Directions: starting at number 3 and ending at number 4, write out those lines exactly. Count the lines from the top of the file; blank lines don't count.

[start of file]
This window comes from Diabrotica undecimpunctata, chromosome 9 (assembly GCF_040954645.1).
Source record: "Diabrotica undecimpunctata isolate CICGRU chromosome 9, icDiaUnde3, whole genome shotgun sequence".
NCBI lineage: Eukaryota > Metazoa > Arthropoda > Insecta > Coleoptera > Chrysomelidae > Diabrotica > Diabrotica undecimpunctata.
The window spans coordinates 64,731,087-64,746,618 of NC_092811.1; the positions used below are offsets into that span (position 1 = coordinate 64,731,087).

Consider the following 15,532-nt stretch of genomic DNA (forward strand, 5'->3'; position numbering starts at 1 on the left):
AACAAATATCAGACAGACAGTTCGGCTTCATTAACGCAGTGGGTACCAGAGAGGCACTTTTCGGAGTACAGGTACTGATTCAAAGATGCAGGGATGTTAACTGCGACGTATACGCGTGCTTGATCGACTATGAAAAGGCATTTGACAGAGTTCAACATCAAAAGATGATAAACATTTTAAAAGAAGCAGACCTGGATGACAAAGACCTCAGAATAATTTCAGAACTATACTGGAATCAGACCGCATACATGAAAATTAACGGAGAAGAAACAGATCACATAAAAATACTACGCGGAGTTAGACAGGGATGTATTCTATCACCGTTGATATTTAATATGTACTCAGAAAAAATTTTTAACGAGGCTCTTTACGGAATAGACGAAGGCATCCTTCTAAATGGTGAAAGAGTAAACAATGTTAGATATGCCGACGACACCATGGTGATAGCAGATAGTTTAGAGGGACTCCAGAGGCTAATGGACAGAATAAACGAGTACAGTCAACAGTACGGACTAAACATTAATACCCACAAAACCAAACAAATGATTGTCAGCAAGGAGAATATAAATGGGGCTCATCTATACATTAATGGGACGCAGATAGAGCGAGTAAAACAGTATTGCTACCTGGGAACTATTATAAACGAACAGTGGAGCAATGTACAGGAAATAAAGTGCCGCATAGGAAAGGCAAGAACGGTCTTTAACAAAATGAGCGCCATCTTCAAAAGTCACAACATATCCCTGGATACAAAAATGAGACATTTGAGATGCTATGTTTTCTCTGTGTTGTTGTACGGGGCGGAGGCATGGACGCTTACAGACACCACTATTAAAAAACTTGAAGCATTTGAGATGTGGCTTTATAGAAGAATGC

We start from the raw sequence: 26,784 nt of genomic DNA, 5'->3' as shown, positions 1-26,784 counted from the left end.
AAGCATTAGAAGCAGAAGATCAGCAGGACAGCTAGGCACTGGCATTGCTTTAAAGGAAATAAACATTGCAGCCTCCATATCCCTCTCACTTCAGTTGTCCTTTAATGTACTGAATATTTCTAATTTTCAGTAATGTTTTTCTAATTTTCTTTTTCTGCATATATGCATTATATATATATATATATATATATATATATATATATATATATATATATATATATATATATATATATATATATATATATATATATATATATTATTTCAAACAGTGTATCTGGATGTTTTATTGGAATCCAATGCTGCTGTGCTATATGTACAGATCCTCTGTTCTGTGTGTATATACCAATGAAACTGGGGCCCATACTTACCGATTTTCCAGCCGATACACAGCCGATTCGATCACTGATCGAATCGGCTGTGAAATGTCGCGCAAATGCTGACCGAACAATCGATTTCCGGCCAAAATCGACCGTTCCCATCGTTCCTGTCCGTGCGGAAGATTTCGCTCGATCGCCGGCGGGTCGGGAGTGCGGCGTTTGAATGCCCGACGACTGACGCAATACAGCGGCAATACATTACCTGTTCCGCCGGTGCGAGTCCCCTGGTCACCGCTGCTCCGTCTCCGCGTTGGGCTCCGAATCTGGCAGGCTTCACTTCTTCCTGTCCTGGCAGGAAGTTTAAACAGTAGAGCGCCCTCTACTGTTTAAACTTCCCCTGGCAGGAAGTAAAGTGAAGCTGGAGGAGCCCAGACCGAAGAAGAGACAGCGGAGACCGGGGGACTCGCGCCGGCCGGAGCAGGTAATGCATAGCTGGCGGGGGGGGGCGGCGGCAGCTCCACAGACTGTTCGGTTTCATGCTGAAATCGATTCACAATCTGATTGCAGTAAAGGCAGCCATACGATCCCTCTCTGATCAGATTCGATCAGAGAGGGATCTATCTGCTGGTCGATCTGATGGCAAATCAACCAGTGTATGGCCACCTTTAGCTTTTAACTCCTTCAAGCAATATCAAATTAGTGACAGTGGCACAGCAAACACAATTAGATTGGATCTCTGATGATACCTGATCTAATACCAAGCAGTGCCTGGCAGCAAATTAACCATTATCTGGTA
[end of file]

NCBI lineage: Eukaryota > Metazoa > Arthropoda > Insecta > Coleoptera > Chrysomelidae > Diabrotica > Diabrotica undecimpunctata.
The window spans coordinates 64,731,087-64,746,618 of NC_092811.1; the positions used below are offsets into that span (position 1 = coordinate 64,731,087).